Positive emotions flood our brains with dopamine and serotonin, chemicals that not only make us feel good, but dial up the learning centers of our brains to higher levels. They help us organize new information, keep that information in the brain longer, and retrieve it faster later on. And they enable us to make and sustain more neural connections, which allows us to think more quickly and creatively, become more skilled at complex analysis and problem solving, and see and invent new ways of doing things. p. 44
As I was reading this book, I scribbled enthusiastically in the margins different applications to my work in the classroom: both through the social-emotional component in homeroom and academically as an English / Social Studies teacher. Things like:
- Giving students a quick jolt of happiness before an important assessment (could be as simple as candy or an inspirational YouTube clip) to help them perform better (studies show it actually works!)
- Remembering that the brain needs 2.9 positive comments for every constructive one in order to best absorb the feedback
- Giving students more control over tasks in their lives, both with jobs throughout their classroom and school, but also academically to allow them to know their “sphere of control” and have more engagement in their learning
- Reframing their portfolio to prime students to see how their setbacks allowed them to grow or improve in their learning
While “The Happiness Advantage” is not explicitly designed for teachers and education, the application is obvious once you start in on this joyful read. I think personally, the idea that resonated the most with me was around managers. Studies have found that when managers (or in our world, teachers) themselves are happy (experience pleasure at school, are engaged in their work, and find meaning in their profession), students perform better and enjoy their learning more.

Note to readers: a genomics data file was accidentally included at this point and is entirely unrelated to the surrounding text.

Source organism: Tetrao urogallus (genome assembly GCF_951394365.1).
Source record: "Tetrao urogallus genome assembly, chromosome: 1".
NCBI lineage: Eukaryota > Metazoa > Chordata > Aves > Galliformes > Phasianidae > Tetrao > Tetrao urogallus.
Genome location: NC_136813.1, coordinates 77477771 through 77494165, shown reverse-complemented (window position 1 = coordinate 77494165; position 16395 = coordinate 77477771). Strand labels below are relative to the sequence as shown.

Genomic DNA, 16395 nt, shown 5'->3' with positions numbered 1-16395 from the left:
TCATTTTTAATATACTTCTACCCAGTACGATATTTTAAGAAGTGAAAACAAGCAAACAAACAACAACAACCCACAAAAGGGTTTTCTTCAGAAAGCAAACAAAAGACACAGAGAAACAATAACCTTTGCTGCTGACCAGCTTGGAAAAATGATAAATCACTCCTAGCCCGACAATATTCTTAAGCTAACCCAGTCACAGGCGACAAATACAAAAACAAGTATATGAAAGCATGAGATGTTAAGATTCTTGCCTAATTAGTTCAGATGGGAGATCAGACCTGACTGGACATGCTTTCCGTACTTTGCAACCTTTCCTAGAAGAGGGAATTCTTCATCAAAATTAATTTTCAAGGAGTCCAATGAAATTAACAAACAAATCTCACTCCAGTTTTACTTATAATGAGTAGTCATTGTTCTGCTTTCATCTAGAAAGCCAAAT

We all get into those slumps during the year when we rarely see daylight, we are buried under a pile of marking, and we are feeling more than a little oppressed by that looming report deadline on the all too near horizon. But what if during those times we could try a happiness boosting exercise to dial up our pleasure, meaning, or engagement levels?
What if during the drudgery, we played the “meaning assessment” game? Take the worst, most loathed part of the profession––say, writing reports––and we write that task in a column on a piece of paper. Then we drew an arrow into another column and wrote what the purpose of the task was and what it will accomplish. Keep repeating this until you arrive at an answer that gives you meaning. Even this simple reframe has the power to transform your relationship to most frustrating aspects of our profession.
In the aftermath of Trump getting elected to office, it has become even more clear to me how important a well-educated, critical thinking, and socially conscious population is if democracy is going to work. School is not just about ensuring that students graduate knowing how to do long division, can use a comma, and rattle off a handful of facts about the days of yore. School should be designed as a lab of future thinking, an incubator for dreamers, a nursery of potential, a bank vault of promise. We have a responsibility to design school so our population can not only find a job that pays enough to keep their debt collectors at bay, but so that our population can chart a course to thrive and flourish, making the world a little brighter than they entered it.